One of the biggest selling points of the Moto X are all the special apps and enhancements to Google services Motorola has brought to the table. Always listening voice activation, increased contextual awareness, fast camera access and text messaging from your computer are just some of the brilliant and novel ideas here.
The Moto X struggles a bit in the execution though. When these apps work, they're useful, "why hasn't someone done this already" type inventions, or entertaining parlor tricks at the very least. When they don't work, it's because they lack polish, suffer from some odd oversight or have you bumping up against the inherent limitations of services like Google Now.
The most prominent Moto X feature is voice recognition software which lets you use Google Now hands free. After training the phone to recognize your voice and yours alone, saying "Ok Google Now," gets the Moto X's attention. From there you can issue any of the standard commands Google Now understands.
It can be inconsistent though. While it never responded to anyone else's voice, just like it's designed to do, it frequently ignored our commands. We found that you need to say the key phrase almost exactly as you did when you trained the phone.
When you've got that down, it delivers, thanks to strong noise canceling microphones on the Moto X. It even caught our commands in a noisy, crowded bar, as long as we said "Ok Google Now," just the right way. It works really well from the cup holder in your car, making it a nice hands-free option.
Next you have Motorola's Assist app which adds some much need contextual services to Android. It works a bit like the Do Not Disturb mode in iOS 6. When you're driving, sleeping or in a meeting, Assist can automatically silence and reply to calls.
Sleeping is determined by a time you set. We chose the window of 11pm to 7am, which prevented the phone from making any noise, except alarms, and won't let a call through unless someone calls twice in a row or they're in your favorites list.
Meetings are determined by events you've marked as "busy" in your calendar. During that time, you can determine whose calls will go through, and who will get an automatic text reply.
Driving might be the most useful. It uses the GPS to determine when you're on the road, and can automatically reply to calls and texts messages. If you like, it'll also announce who your text messages are from, and ask if you'd like to hear it read aloud.
The Assist app isn't perfect though. Sleeping really needs to be able to take weekends into account. We needed to manually disable it on a Saturday night when we were out late, and would still want to get any and all calls after 11pm.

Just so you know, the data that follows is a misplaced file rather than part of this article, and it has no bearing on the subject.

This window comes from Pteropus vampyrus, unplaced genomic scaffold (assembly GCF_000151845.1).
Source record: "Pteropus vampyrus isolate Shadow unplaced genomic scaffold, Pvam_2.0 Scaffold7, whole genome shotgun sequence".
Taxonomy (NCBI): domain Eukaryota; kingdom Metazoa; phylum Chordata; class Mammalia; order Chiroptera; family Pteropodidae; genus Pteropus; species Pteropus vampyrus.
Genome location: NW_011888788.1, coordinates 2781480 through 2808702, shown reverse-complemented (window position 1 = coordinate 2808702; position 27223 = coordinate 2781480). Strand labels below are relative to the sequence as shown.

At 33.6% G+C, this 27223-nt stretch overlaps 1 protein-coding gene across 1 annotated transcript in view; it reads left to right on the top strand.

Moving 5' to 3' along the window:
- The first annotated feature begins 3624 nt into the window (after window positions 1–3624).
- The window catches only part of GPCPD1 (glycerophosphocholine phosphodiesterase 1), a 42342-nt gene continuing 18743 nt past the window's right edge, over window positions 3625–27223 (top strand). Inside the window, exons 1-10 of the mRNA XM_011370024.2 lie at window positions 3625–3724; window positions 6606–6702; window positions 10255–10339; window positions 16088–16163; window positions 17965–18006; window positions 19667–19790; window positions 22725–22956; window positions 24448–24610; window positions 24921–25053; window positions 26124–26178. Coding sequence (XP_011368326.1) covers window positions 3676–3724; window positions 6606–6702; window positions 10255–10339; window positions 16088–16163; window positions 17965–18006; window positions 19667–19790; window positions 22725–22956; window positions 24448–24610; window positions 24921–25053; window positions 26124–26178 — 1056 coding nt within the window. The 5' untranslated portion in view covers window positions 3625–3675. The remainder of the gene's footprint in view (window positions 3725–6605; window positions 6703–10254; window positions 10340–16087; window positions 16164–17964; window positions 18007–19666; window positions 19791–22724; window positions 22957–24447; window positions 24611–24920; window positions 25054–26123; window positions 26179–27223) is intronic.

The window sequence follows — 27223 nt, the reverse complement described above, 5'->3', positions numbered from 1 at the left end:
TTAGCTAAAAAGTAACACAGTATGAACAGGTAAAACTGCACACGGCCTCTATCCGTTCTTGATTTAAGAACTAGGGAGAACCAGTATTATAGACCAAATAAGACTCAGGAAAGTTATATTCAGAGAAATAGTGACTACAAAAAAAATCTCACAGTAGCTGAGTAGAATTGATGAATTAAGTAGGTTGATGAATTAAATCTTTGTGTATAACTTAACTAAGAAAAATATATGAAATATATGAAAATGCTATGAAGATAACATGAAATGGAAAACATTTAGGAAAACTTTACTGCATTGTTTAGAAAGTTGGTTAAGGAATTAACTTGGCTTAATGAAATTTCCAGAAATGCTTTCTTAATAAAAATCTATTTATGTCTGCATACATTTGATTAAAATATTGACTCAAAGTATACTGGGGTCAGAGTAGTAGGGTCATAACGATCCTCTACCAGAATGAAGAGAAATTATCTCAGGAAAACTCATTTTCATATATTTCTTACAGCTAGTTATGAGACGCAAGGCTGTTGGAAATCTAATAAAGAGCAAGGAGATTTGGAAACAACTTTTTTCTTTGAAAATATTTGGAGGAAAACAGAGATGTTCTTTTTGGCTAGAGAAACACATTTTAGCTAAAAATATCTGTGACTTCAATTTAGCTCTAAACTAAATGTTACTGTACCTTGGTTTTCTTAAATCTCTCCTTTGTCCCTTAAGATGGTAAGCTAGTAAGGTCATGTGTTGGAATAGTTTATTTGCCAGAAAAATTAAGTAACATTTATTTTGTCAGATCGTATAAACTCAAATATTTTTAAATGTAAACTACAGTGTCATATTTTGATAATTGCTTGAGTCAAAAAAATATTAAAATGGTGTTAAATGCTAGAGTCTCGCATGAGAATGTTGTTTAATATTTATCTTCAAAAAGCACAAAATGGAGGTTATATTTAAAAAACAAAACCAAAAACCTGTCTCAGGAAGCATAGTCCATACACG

Driving mode also can't tell the difference between when you're behind the wheel, or when you're just a passenger. It's easy to disable though, as long as you remember to. A little "you're driving" icon comes up in the notification center, and you just swipe it away to disable the features. Still, if you forget, the Moto X announcing, "Text message from John," from your pocket might get you some weird looks on the bus.
Finally, Motorola's greatest idea for the Moto X might be Motorola Connect. This is a Chrome browser extension that works a bit like iMessage on the iPhone. Once installed, it pops up little alerts when you receive texts or have an incoming call, missed call or voice mail.
It has some odd limitations and annoying quirks though. It can't receive pictures or videos. If you get any sort of attachment, a message pops up that says, "you have received a multimedia message." It doesn't even say who the message is from. It also doesn't support emoticons from non-Android devices, even though the Moto X itself does.
Those are some glaring omissions, especially compared to the lovely synergy between and iPhone and a MacBook with iMessage. Still, it's better than any other third-party service we've used on Android, even though it would be better as a standalone application, not a Chrome extension. That would be great for users who don't want to use Google's browser, or if could have just been a chat service we could fold into our Gmail Chat or Messages on Apple's OS X.
No matter which carrier you pony up to, they all love to jam our phones full of clunky, borderline useless applications. Apple's iPhone seems to do the best in this regard, remaining largely free from service provider's junk apps.
Thankfully, the AT&T version of the Moto X we tested was relatively free from bloatware. After reviewing the Droid Razr Mand the Droid Razr HD, which were chocked full of Verizon garbage, we were expecting a lot worse.
We actually only found two AT&T apps on our Moto X. The first is myAT&T, a clunky but decently helpful program that lets you see where you are in your billing cycle, minutes and data used and other information you might actually want.
The second is AT&T's Visual Voicemail app. It basically acts like the voicemail on an iPhone, labeling voicemail messages with contact info, and letting you pick and choose which you'd like to hear, rather than sit through them all.
It's a bit bland looking, but we had no trouble using it, and until Android decides to roll out its own visual voicemail equivalent, it's not a bad app to have around.
That being said, it's always annoying when a phone without removable storage won't let you uninstall a program. Both AT&T and Motorola's apps can't be removed, and while there's no way to know exactly how much space they take up, the available storage on the Moto X is just BLANK, on a 16GB model right out of the box.